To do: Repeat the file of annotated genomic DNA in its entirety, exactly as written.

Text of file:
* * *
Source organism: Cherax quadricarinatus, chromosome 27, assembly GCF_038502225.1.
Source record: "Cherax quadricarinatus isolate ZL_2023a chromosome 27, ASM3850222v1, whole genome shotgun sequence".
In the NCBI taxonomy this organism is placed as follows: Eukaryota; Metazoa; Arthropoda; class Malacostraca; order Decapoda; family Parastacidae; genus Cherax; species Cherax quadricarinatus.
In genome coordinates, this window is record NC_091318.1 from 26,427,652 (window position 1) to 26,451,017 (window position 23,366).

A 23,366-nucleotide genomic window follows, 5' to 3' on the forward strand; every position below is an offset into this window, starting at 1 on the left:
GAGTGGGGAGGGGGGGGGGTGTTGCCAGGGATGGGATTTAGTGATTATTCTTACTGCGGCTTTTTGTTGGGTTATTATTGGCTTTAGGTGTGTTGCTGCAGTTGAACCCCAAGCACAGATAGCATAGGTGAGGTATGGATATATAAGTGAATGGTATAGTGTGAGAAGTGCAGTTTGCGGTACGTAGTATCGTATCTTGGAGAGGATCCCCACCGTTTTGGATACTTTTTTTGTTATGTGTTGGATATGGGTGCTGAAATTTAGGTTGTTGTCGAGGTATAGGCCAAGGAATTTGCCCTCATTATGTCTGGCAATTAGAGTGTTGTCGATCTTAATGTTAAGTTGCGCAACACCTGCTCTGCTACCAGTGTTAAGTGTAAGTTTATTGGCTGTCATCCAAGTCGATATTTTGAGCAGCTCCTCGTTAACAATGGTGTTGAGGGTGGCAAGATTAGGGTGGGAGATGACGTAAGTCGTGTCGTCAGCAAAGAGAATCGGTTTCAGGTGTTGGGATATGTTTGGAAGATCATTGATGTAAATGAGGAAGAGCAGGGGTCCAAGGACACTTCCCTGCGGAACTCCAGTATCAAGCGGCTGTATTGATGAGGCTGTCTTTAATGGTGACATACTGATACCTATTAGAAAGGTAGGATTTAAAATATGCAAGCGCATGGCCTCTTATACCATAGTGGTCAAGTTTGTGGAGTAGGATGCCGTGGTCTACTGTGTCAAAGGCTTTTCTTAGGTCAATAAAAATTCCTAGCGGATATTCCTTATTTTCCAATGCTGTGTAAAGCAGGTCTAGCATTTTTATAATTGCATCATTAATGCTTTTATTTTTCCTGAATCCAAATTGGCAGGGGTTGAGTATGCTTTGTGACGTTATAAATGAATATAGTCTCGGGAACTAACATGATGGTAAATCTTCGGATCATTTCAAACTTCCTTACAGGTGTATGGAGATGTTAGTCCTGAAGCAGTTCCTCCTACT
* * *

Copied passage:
Source organism: Cherax quadricarinatus, chromosome 27, assembly GCF_038502225.1.
Source record: "Cherax quadricarinatus isolate ZL_2023a chromosome 27, ASM3850222v1, whole genome shotgun sequence".
In the NCBI taxonomy this organism is placed as follows: Eukaryota; Metazoa; Arthropoda; class Malacostraca; order Decapoda; family Parastacidae; genus Cherax; species Cherax quadricarinatus.
In genome coordinates, this window is record NC_091318.1 from 26,427,652 (window position 1) to 26,451,017 (window position 23,366).

A 23,366-nucleotide genomic window follows, 5' to 3' on the forward strand; every position below is an offset into this window, starting at 1 on the left:
GAGTGGGGAGGGGGGGGGGTGTTGCCAGGGATGGGATTTAGTGATTATTCTTACTGCGGCTTTTTGTTGGGTTATTATTGGCTTTAGGTGTGTTGCTGCAGTTGAACCCCAAGCACAGATAGCATAGGTGAGGTATGGATATATAAGTGAATGGTATAGTGTGAGAAGTGCAGTTTGCGGTACGTAGTATCGTATCTTGGAGAGGATCCCCACCGTTTTGGATACTTTTTTTGTTATGTGTTGGATATGGGTGCTGAAATTTAGGTTGTTGTCGAGGTATAGGCCAAGGAATTTGCCCTCATTATGTCTGGCAATTAGAGTGTTGTCGATCTTAATGTTAAGTTGCGCAACACCTGCTCTGCTACCAGTGTTAAGTGTAAGTTTATTGGCTGTCATCCAAGTCGATATTTTGAGCAGCTCCTCGTTAACAATGGTGTTGAGGGTGGCAAGATTAGGGTGGGAGATGACGTAAGTCGTGTCGTCAGCAAAGAGAATCGGTTTCAGGTGTTGGGATATGTTTGGAAGATCATTGATGTAAATGAGGAAGAGCAGGGGTCCAAGGACACTTCCCTGCGGAACTCCAGTATCAAGCGGCTGTATTGATGAGGCTGTCTTTAATGGTGACATACTGATACCTATTAGAAAGGTAGGATTTAAAATATGCAAGCGCATGGCCTCTTATACCATAGTGGTCAAGTTTGTGGAGTAGGATGCCGTGGTCTACTGTGTCAAAGGCTTTTCTTAGGTCAATAAAAATTCCTAGCGGATATTCCTTATTTTCCAATGCTGTGTAAAGCAGGTCTAGCATTTTTATAATTGCATCATTAATGCTTTTATTTTTCCTGAATCCAAATTGGCAGGGGTTGAGTATGCTTTGTGACGTTATAAATGAATATAGTCTCGGGAACTAACATGATGGTAAATCTTCGGATCATTTCAAACTTCCTTACAGGTGTATGGAGATGTTAGTCCTGAAGCAGTTCCTCCTACT